Epson’s New PaperLab Recycles Paper Right in the Office

Epson has a new product model, and it’s so common sense we wonder why no one else has tried to make what the company is calling the world’s first dry-process, in-office paper production system. What does that mean? It’s called PaperLab, and it recycle paper right in front of you.

All offices know the random boxes or lids used to store paper destined for the recycle bin – even the “paperless” office is far too familiar with process. The PaperLab wants you to skip a whole lot of steps and just shovel all those recyled papers into it. Brand new, completely usable A4 paper pops out the other end, and suddenly your office is saving a whole lot of paper.

While Epson hasn’t released all the details, the specs that the company has announced for this cool office gadget are very impressive. The machine uses a reservoir of water to make sure that humidity levels inside are correct, but otherwise needs relatively little care as it appears to mash paper apart, suck away the ink, and put the pieces back together as new white paper ready to be used again, possibly with different settings for different paper quality options. Epson has reported that users can at the least switch betwee A4 and A3 paper depending on what they want.

Epson PaperLab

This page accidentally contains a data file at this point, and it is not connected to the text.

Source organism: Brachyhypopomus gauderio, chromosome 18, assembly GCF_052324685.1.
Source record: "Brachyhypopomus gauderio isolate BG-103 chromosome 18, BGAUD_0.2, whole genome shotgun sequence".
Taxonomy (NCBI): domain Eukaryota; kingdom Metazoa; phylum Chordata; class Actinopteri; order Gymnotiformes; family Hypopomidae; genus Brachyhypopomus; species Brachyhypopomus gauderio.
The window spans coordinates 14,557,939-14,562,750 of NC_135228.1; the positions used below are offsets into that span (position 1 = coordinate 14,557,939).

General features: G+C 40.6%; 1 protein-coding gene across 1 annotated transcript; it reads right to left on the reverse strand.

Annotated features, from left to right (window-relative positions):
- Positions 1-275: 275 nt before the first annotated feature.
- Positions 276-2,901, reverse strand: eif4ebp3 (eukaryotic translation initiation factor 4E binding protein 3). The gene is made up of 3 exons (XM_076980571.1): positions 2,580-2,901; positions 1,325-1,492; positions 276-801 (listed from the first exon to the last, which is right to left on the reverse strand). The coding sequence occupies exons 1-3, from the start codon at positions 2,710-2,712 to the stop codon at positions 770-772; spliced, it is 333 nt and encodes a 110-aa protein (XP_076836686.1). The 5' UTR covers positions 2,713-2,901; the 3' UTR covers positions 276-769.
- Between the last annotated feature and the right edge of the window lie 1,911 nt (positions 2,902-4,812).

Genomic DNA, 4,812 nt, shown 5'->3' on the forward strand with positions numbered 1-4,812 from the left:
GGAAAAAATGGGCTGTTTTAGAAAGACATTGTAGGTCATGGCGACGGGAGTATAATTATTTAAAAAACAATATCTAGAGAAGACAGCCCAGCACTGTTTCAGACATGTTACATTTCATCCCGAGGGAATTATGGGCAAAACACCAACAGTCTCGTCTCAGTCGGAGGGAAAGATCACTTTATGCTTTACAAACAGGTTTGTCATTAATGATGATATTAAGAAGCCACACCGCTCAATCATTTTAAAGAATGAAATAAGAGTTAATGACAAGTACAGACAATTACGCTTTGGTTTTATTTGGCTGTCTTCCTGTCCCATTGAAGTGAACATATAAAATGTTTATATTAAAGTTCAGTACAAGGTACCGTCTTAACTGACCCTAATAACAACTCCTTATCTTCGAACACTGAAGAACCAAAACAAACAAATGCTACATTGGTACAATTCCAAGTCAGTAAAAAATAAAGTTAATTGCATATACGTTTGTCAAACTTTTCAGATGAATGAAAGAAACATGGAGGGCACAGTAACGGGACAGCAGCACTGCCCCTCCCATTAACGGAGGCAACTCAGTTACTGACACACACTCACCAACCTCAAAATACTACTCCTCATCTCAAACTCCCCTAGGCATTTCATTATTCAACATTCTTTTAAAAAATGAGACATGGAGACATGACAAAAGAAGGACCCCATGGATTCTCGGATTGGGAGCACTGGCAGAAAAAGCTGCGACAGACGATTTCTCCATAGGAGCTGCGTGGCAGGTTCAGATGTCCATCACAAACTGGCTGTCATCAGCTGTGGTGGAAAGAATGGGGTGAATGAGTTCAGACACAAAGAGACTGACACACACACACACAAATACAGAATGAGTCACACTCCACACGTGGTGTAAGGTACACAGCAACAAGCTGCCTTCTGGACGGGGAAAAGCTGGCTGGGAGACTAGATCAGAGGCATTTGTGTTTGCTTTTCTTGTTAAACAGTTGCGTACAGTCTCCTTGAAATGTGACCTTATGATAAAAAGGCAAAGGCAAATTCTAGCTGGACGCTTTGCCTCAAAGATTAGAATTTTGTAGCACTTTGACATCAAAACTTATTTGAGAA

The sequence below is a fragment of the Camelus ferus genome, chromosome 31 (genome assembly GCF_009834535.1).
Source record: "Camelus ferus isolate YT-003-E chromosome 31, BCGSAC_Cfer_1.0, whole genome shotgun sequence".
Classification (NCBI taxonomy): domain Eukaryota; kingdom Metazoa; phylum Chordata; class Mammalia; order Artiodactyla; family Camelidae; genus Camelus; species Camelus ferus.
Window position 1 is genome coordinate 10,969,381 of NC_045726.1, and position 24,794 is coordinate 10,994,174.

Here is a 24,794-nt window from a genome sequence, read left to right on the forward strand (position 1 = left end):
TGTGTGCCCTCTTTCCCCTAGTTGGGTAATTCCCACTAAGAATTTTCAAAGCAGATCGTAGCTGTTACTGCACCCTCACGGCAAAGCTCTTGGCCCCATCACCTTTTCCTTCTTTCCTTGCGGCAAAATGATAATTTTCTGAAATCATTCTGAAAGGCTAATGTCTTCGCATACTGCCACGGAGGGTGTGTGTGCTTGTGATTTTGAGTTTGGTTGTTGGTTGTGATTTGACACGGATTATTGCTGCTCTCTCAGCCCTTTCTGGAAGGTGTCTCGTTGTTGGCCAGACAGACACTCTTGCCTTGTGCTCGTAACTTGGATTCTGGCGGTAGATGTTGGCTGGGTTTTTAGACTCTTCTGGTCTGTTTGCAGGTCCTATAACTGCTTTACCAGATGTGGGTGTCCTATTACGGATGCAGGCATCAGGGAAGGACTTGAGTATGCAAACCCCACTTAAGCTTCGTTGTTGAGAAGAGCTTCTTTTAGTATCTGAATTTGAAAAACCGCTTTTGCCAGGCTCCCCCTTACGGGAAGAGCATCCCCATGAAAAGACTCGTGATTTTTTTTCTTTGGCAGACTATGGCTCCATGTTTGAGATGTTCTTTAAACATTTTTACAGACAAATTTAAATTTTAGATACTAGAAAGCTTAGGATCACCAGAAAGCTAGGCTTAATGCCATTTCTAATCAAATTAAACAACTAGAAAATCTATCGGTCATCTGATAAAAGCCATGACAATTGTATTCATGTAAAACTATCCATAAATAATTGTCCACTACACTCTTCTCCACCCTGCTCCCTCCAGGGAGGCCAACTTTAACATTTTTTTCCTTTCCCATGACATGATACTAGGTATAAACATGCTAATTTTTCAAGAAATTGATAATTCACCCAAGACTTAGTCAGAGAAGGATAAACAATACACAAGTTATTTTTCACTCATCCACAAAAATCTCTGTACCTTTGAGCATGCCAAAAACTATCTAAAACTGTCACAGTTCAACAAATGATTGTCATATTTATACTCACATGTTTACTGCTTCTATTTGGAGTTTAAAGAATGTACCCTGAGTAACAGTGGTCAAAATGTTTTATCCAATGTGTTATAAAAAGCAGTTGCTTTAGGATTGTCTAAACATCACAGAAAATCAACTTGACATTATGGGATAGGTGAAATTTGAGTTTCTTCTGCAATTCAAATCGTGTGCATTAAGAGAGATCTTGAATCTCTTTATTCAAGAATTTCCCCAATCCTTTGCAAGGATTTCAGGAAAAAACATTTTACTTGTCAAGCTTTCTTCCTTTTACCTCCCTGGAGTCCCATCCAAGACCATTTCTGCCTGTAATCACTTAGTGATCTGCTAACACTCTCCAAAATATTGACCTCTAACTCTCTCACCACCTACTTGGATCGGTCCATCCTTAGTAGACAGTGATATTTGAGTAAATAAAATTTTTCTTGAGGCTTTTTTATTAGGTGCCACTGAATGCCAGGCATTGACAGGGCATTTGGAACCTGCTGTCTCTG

The PaperLab is definitely the elephant in the room.

The Lab is so good at doing this that Epson reports it can produce 14 pages per minute, which adds up to thousands of sheets in an average workday.

A couple important things to keep in mind: While PaperLab does sound like an office-changing invention, this gadget is probably going to be very expensive: Official figures haven’t been announced but it wouldn’t be surprising to see a figuring nearing $100,000 – we’re talking about major investment here. Also, while the machine is definitely a recycler, we’re not sure about the benefits invovled. Until Epson announces some figures, it’s hard to tell if the PaperLab actually saves money, energy or time – all we know is that it’s huge, so corporations better have space set aside.

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Tyler Lacoma

When he isn't enjoying the beautiful Northwest outdoors, you can find Tyler on business and tech sites, writing about the latest news, analyzing trends, and generally making the Internet a more interesting place.

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